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Tag: streams

Dog TV: All pups all the time

In case you get tired of watching your own dog — and if you ‘re like me, you never do — there’s always the Internet, where a visit to Ustream.tv will hook you up with a live cam show of these Jack Russell puppies, and much more.

You can check in with Madi, a sick Havanese (her temperature has dropped), a litter of Shiba Inus from San Francisco, some mastiff pups from Idaho, a gaggle of Chihuahuas in San Antonio and, of course, Grandma Beth’s bulldogs, who, I can report, made quick work of their dinner last night.

In addition to watching, you can also chat with fellow dog watchers.

All in all, as of last night anyway, there were 41 dog cams to choose from — many, if not most, of which seem aimed at selling pups, as opposed to just warming the cockles of your heart.

The Jack Russell show takes place just north of Syracuse, New York, and features a mom and her five pups. The father, Ollie, makes an occasional appearance.

The website offers about 75 other animal cams — everything from birds and fish to goats and squirrels.

Getting (a little) serious about dog poop

Every day in Seattle, where dogs outnumber children, 41,250 pounds of poop exits dogs and lands on the otherwise fair city, according to the Seattle Times.

In a year (who says newspapers don’t cover the important stuff anymore) that adds up to 15.1 million pounds, but it also leads to a lot of confrontations between neighbors, between dog owners and animal-control officers, and between dog owners and passers-by — not to mention steppers-in.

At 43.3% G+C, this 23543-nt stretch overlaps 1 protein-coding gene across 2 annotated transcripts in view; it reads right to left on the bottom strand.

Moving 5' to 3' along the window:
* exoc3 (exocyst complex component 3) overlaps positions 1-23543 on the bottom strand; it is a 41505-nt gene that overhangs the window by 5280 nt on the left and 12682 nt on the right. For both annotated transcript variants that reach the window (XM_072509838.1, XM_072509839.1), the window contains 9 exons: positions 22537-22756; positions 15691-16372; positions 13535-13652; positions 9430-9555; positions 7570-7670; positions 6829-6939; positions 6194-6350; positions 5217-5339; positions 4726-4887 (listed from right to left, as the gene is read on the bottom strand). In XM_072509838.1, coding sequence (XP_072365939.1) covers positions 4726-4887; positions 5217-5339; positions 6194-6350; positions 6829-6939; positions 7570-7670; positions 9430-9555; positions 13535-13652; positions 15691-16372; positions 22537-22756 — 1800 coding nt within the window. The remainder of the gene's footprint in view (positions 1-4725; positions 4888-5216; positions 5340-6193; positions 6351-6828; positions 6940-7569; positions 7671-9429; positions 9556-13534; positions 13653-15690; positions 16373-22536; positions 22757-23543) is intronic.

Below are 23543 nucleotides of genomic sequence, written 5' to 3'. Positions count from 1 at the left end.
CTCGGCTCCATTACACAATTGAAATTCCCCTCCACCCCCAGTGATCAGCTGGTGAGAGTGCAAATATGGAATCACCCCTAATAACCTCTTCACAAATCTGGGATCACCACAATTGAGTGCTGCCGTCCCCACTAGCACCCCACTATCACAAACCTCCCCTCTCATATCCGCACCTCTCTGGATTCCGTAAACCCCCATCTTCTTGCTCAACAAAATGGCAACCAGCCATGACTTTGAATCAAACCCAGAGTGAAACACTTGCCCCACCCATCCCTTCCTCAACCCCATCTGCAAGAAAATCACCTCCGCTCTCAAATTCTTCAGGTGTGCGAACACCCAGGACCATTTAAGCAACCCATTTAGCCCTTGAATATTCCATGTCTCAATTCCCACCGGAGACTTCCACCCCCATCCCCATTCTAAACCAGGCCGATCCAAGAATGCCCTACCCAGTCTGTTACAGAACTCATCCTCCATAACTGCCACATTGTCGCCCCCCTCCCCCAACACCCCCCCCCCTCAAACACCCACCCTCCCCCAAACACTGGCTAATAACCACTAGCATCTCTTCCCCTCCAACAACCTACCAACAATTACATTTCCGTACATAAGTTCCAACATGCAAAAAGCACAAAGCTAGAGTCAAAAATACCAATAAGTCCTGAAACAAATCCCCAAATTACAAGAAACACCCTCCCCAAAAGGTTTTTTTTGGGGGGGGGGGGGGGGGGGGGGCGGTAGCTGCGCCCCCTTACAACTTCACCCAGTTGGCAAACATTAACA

And, actually, it is important stuff.

The non-scoopers among us — and you know who you are — aren’t just contributing to an erosion in the quality of life, but to health problems as well.

When it rains, as it often does in Seattle, dog poop can run into storm drains, and then into lakes and streams and eventually Puget Sound. In Baltimore, it can take a similar route and end up in the Inner Harbor, and other, more frolic-worthy waterways.

Dave Ward, principal watershed steward for Snohomish County in Washington, notes that kids thinking they are playing in a pristine stream could actually be coming into contact with roundworms, E. coli and Giardia.

“Pet waste comes consistently to the top as one of the principal sources of contamination in urban waterways,” Ward said.

The Times story goes on to recount some of the nasty confrontations dog poop has led to in Seattle, where citations ($54 a whack) can be issued not just for failing to scoop poop, but for failure to carry proper poop-scooping equipment.

In 2007, Seattle – home to an estimated 125,000 dogs — issued 65 citations related to dog poop, from failing to scoop in parks to allowing accumulation of feces on one’s property.

(Graphic by Clyde Peterson, official ohmidog! cartoonist)